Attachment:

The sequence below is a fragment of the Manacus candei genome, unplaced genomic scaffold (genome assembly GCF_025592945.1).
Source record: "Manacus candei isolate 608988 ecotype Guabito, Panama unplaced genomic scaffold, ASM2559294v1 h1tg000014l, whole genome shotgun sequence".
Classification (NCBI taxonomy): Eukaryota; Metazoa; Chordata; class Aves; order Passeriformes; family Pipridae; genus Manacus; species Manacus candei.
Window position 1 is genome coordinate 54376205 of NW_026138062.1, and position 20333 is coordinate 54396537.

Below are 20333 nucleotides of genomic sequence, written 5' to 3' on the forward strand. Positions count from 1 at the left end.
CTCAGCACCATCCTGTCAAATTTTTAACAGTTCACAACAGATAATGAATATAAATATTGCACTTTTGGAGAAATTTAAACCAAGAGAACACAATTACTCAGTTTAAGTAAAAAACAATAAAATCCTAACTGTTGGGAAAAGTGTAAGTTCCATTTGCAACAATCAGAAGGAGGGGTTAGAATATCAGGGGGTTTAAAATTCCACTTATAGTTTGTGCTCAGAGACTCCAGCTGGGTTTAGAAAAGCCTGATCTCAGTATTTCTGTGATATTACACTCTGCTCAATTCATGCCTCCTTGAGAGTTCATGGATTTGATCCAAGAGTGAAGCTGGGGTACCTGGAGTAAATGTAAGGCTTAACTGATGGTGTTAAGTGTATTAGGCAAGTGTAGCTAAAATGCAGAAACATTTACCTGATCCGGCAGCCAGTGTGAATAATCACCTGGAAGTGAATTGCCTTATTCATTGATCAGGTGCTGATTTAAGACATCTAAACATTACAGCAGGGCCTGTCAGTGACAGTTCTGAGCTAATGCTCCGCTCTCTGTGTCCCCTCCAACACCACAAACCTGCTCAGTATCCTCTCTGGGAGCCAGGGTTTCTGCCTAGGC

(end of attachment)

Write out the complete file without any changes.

The sequence below is a fragment of the Manacus candei genome, unplaced genomic scaffold (genome assembly GCF_025592945.1).
Source record: "Manacus candei isolate 608988 ecotype Guabito, Panama unplaced genomic scaffold, ASM2559294v1 h1tg000014l, whole genome shotgun sequence".
Classification (NCBI taxonomy): Eukaryota; Metazoa; Chordata; class Aves; order Passeriformes; family Pipridae; genus Manacus; species Manacus candei.
Window position 1 is genome coordinate 54376205 of NW_026138062.1, and position 20333 is coordinate 54396537.

Below are 20333 nucleotides of genomic sequence, written 5' to 3' on the forward strand. Positions count from 1 at the left end.
CTCAGCACCATCCTGTCAAATTTTTAACAGTTCACAACAGATAATGAATATAAATATTGCACTTTTGGAGAAATTTAAACCAAGAGAACACAATTACTCAGTTTAAGTAAAAAACAATAAAATCCTAACTGTTGGGAAAAGTGTAAGTTCCATTTGCAACAATCAGAAGGAGGGGTTAGAATATCAGGGGGTTTAAAATTCCACTTATAGTTTGTGCTCAGAGACTCCAGCTGGGTTTAGAAAAGCCTGATCTCAGTATTTCTGTGATATTACACTCTGCTCAATTCATGCCTCCTTGAGAGTTCATGGATTTGATCCAAGAGTGAAGCTGGGGTACCTGGAGTAAATGTAAGGCTTAACTGATGGTGTTAAGTGTATTAGGCAAGTGTAGCTAAAATGCAGAAACATTTACCTGATCCGGCAGCCAGTGTGAATAATCACCTGGAAGTGAATTGCCTTATTCATTGATCAGGTGCTGATTTAAGACATCTAAACATTACAGCAGGGCCTGTCAGTGACAGTTCTGAGCTAATGCTCCGCTCTCTGTGTCCCCTCCAACACCACAAACCTGCTCAGTATCCTCTCTGGGAGCCAGGGTTTCTGCCTAGGC